The Shepherd's Crown by Terry Pratchett, review: 'a magnificent sign-off'
One of the most endearing peculiarities of the Discworld, Terry Pratchett’s bestselling fantasy series satirising the beliefs and behaviours of Earth, is that witches know the precise hour of their death. Some hold their funerals in advance so as not to miss out on a good party; all tidy their homes beforehand, ready for the next occupant.
Pratchett may not have known the hour of his death – which in the event took place in March this year, when he was 66 – but having suffered what he called “the embuggerance” of Alzheimer’s since his diagnosis in 2007, he knew it was coming. But there will be no future mastermind of the Discworld. His daughter, the award-winning writer Rhianna Pratchett, once rumoured to be taking it on, has rightfully said that nothing further should be done. And yet in this, his 41st Discworld novel, now his last, Pratchett gets his house in order beautifully.
This isn’t just a great Discworld book, it’s extraordinary; a proper send-off for Pratchett and this mammoth series. It is shot through with an elegiac tone, you have a sense of it being his own “play’s last scene”. If this wasn’t intentional, it’s a bloody good coincidence.
Earlier themes and characters return for a last hurrah (impressively without once feeling like an episode of This is Your Life) anchored by one of Pratchett’s most popular recent characters, young witch Tiffany Aching. Now at the height of her powers, while still very much eligible for a Young Person’s Railcard, Tiffany is forced to confront her old enemy, the elves. Longstanding Discworld readers first encountered them 25 years ago in Lords and Ladies, a magnificently creepy reinterpretation of A Midsummer’s Night’s Dream with much nastier fairies. They have not improved over time.
Their reappearance calls for a convocation of witches, which means a welcome return for one of Pratchett’s earliest creations, Magrat Garlick, now queen of the hilly kingdom of Lancre, and opera singing Agnes Nitt, sadly AWOL since 1998’s Carpe Jugulum. Pratchett’s trademark footnotes are filled with references to past stories, and new readers may struggle to keep up – but after all, this is a finale, not an introduction.
Never one to avoid tackling the elephant in the room, Pratchett confronts mortality early on with the death of one of his most cherished characters. Discworld regularly deals with death, but rarely with cornerstones of that universe. Lord Vetinari, Granny Weatherwax, Samuel Vimes: Pratchett’s creations, like the author, feel eternal. That any should die is unthinkable and I will freely confess to sitting dumbly over my book, crying.
Pratchett has never been a sentimental writer, but there is an expansiveness here that is new and reflective. He introduces a new kind of magic, “calm-weaving”, an extreme form of likeability seen in a boy called Geoffrey who wants to become a witch. Thus the idea of a girl becoming a wizard, first explored in 1987’s Equal Rites, is echoed here with the reverse idea, bolstering Pratchett’s principle that the most impressive magic of all is “headology”, or understanding the human psyche.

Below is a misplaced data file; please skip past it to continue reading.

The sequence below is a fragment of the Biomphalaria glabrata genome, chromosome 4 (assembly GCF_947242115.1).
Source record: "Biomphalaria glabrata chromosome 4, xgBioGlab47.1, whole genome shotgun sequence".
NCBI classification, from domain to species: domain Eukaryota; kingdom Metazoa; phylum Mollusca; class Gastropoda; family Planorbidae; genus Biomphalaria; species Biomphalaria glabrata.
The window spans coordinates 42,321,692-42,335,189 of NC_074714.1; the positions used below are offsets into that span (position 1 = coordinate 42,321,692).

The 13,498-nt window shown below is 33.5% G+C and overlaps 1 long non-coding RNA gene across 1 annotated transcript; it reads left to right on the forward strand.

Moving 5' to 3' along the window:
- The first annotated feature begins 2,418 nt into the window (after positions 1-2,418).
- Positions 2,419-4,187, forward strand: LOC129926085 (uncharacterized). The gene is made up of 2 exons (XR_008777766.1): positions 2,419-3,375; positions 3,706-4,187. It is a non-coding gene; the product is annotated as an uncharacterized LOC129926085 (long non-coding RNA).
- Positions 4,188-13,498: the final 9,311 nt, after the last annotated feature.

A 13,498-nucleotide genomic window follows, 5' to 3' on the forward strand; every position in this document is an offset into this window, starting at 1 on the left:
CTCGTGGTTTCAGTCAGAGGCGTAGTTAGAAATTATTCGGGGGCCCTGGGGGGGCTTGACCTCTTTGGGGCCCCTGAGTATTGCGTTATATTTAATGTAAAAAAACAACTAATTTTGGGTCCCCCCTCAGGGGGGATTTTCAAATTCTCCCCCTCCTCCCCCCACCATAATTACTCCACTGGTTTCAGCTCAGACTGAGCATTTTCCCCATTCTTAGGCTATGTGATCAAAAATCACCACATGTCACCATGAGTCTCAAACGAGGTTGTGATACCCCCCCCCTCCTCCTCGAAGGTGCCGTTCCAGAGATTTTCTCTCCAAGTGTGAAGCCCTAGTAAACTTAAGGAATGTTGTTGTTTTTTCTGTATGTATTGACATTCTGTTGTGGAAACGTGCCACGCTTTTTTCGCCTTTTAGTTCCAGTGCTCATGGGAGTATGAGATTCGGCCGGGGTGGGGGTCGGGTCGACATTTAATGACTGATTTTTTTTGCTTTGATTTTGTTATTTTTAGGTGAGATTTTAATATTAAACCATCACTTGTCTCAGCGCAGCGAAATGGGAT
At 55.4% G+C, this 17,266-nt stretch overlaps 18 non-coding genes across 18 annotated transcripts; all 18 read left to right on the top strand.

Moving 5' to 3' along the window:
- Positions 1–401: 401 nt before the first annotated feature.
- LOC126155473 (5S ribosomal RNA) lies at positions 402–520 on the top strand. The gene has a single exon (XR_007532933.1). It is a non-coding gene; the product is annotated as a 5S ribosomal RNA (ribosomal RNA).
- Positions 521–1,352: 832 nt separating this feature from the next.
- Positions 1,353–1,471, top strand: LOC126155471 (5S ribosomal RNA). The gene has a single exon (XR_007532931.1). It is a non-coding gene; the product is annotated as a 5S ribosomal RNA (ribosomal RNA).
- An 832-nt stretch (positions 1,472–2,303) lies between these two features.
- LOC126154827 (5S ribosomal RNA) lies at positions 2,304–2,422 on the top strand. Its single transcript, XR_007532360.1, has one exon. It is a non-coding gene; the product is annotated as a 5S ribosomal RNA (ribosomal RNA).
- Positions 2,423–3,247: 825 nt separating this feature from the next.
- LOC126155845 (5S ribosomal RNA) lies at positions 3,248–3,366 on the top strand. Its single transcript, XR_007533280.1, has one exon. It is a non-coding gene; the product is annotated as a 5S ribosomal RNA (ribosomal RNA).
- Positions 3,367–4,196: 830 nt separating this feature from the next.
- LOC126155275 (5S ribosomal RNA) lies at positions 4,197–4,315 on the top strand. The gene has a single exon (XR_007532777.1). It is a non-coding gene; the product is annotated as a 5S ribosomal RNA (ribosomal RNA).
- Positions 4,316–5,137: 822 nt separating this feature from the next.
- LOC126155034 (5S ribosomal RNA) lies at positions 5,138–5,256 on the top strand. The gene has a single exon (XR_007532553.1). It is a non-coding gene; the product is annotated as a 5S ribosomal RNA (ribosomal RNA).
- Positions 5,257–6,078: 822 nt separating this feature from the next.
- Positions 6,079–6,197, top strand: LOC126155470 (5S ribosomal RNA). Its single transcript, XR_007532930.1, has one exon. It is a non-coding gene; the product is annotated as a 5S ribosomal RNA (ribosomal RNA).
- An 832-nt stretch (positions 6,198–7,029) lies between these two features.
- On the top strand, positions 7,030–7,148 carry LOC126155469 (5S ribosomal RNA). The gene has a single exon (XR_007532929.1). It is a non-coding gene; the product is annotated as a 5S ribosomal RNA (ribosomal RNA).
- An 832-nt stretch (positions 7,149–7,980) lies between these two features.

Having spent the last 30 years raising an amused eyebrow at the quirks of human nature, Pratchett uses his final novel to examine the power of humanity. Even Pratchett’s most ghastly creation, Letice Earwig (pronounced “ar-wij” ) proves to have something worthwhile underneath her pretensions. There is the potential for decency in all of us, he says.
Touching on 2001’s Thief of Time in which a seemingly inhuman creature develops a soul, an elf has a similar awakening here. Change is happening in Discworld: there is no place for elves and their mindless cruelty. Even trolls and goblins serve a useful purpose, to which I find myself grimly thinking, “if only Pratchett had been in charge of the internet”.
None of this is to say that Pratchett has gone soft. His trademark wisdom and seemingly bottomless knowledge remains sharp: “Alas for us, our dreams came true,” says one character – one wonders what a Discworld X Factor might have been like. As ever with this series, there is a delight to be had in knowing you will spot another intriguing reference when you read it again. I noticed Monty Python, Alice and Wonderland, Neil Armstrong and Thatcher for starters, but who knows what I missed?
It is entirely Pratchettian to give the reader an opportunity to mourn fiction and reality at the same time. His death came too early, that disease unfair. The book ends with a moving afterword from his long-time assistant Rob Wilkins, which generously includes ideas that Pratchett had for future books we will never read. This last is a magnificent sign-off.